Technology is changing the way we live, with home devices now available to control our heating and lighting, to water our gardens, remotely watch our children and quickly carry out tasks such as booking a taxi with a voice command:

Some of these devices are about automating processes or doing something remotely. Does that actually constitute “smart”? What benefits are there to a smart home?


Your company has been commissioned to come up with a novel “smart” home technology that will benefit an identified group of people (examples include: the elderly, disabled, children, teenagers, or perhaps everyone). You will need to think about how you connect your devices, power use (for instance “energy scavenging”), safety and security, unintended consequences, market and costs. An alarming potential safety issue was reported here: . Recent films of a dystopian future have identified unintended consequences of using robots: “iRobot” where protection of humans by robots ends up in enslavement ( and “Wall-E” where laziness becomes the norm as robots remove the need to move (

Competing companies may be working on similar “smart” home technologies, and you will need to explain to your client how your design delivers its intended benefit and how it is will become a necessity. You should show other potential designs you have considered and why you believe your final proposal will not only be the most feasible, but also the most attractive to potential investors.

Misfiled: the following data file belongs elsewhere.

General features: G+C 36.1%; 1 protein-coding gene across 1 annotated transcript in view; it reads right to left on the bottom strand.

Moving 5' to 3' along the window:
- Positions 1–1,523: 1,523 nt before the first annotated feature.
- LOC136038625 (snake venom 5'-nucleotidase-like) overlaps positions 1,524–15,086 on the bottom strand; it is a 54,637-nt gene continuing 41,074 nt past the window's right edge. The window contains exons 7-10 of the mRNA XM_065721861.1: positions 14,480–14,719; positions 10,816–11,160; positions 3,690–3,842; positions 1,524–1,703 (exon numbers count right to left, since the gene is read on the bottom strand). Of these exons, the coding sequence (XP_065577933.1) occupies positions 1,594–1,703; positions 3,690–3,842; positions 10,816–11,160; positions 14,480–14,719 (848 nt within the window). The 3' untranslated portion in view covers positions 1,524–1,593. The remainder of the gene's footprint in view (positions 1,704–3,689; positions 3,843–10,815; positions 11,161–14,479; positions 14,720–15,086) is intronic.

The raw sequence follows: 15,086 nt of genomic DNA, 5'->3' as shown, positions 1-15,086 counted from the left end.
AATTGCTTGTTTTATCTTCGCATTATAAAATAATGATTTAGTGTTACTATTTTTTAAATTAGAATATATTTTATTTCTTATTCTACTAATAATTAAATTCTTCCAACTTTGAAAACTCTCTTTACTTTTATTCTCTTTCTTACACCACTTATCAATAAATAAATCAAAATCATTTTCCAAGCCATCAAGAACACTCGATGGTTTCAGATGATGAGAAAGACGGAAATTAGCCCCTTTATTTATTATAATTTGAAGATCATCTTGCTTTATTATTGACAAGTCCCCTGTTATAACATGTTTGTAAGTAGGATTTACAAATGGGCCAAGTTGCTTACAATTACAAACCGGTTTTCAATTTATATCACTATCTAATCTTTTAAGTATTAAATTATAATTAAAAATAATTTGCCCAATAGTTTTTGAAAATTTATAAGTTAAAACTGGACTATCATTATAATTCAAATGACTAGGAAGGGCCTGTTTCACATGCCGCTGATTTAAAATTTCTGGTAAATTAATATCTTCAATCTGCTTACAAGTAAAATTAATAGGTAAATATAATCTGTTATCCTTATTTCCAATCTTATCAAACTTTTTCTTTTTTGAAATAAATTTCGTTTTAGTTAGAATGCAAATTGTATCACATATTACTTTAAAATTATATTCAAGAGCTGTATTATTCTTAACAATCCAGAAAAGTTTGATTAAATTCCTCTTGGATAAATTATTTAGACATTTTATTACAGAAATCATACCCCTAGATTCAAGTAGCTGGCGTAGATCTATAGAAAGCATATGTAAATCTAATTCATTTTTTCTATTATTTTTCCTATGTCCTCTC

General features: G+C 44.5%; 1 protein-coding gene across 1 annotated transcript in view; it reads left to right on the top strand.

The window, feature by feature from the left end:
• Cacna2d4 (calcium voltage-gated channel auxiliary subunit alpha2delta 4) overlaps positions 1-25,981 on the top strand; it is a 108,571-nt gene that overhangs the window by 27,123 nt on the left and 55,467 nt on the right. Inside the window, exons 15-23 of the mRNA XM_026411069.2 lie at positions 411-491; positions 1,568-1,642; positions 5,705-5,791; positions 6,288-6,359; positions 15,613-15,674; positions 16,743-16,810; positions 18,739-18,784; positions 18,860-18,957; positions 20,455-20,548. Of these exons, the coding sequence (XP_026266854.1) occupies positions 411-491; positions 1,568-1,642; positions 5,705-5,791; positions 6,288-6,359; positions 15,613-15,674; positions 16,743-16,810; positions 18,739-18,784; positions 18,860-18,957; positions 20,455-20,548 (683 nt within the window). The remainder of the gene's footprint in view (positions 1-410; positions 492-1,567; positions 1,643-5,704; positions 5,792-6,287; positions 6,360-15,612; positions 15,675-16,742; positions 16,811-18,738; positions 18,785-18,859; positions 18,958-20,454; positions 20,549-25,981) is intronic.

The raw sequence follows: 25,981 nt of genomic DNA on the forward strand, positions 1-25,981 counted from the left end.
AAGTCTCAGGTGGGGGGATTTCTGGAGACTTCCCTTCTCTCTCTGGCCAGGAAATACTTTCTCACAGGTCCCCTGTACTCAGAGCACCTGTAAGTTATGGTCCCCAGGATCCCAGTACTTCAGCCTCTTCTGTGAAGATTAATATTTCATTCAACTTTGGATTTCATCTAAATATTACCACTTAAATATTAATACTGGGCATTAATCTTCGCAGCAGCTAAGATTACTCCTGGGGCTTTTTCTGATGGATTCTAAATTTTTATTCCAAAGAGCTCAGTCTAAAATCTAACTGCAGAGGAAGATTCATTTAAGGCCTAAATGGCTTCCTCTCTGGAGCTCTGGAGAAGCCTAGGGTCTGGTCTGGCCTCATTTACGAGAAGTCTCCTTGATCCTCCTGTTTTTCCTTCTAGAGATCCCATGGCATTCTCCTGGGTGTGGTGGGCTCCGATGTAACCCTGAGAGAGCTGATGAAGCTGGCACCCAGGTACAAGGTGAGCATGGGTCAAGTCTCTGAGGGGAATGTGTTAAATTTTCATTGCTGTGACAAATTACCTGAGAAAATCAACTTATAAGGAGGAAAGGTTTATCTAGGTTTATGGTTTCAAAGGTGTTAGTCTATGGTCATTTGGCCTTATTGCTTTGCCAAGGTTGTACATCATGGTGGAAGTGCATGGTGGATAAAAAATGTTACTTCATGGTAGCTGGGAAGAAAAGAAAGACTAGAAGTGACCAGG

Your foremost consideration should be which identified group of people you are targeting. Design choices should be influenced by the extent to which a “smarter” home will benefit them. Remember that automating something or doing something remotely, is not making it “smart”. What exactly does smart mean and what are you going to do to make your home smart?
Your system may require a network of sensors, outputs central processing etc. and you will need to outline clearly how this is to be delivered. Your target audience in the presentations may not be as technically minded as you are, so you will need to think how best to communicate your proposal.

Your client will be looking for genuine, meaningful innovation. Products already on the market may already deliver your solution, or may provide a technological alternative to a menial task. Using technology for technology’s sake won’t be attractive to investors in this case, the best solution will be one that properly utilises technology to aid its targeted audience.
Your chosen “smart” solution will presumably need a source of power. How will you power all devices and will it be a simple conversion to install into homes? Money may not allow full refurbishment of cabling in a house that gets a “smart” upgrade. Some solutions might go for energy saving technologies – is it possible to recycle wasted heat in the home to power your “smart” technology?

How sustainable is your solution? Can you provide a full life cycle analysis of your technologies? Can you use recycled materials and are your materials recyclable?
Have you considered the security requirements of using “smart” technology? What can the consequences of someone being able to access or control “smart” home technology be? As an example, will a technology that turns an oven on remotely be safe if a child is in the house unsupervised?

Can your solution learn what optimal settings or requirements are? Over time, it might be able to figure out if there are any patterns to its use and figure out what to do before you tell it. Is too much of this undesirable?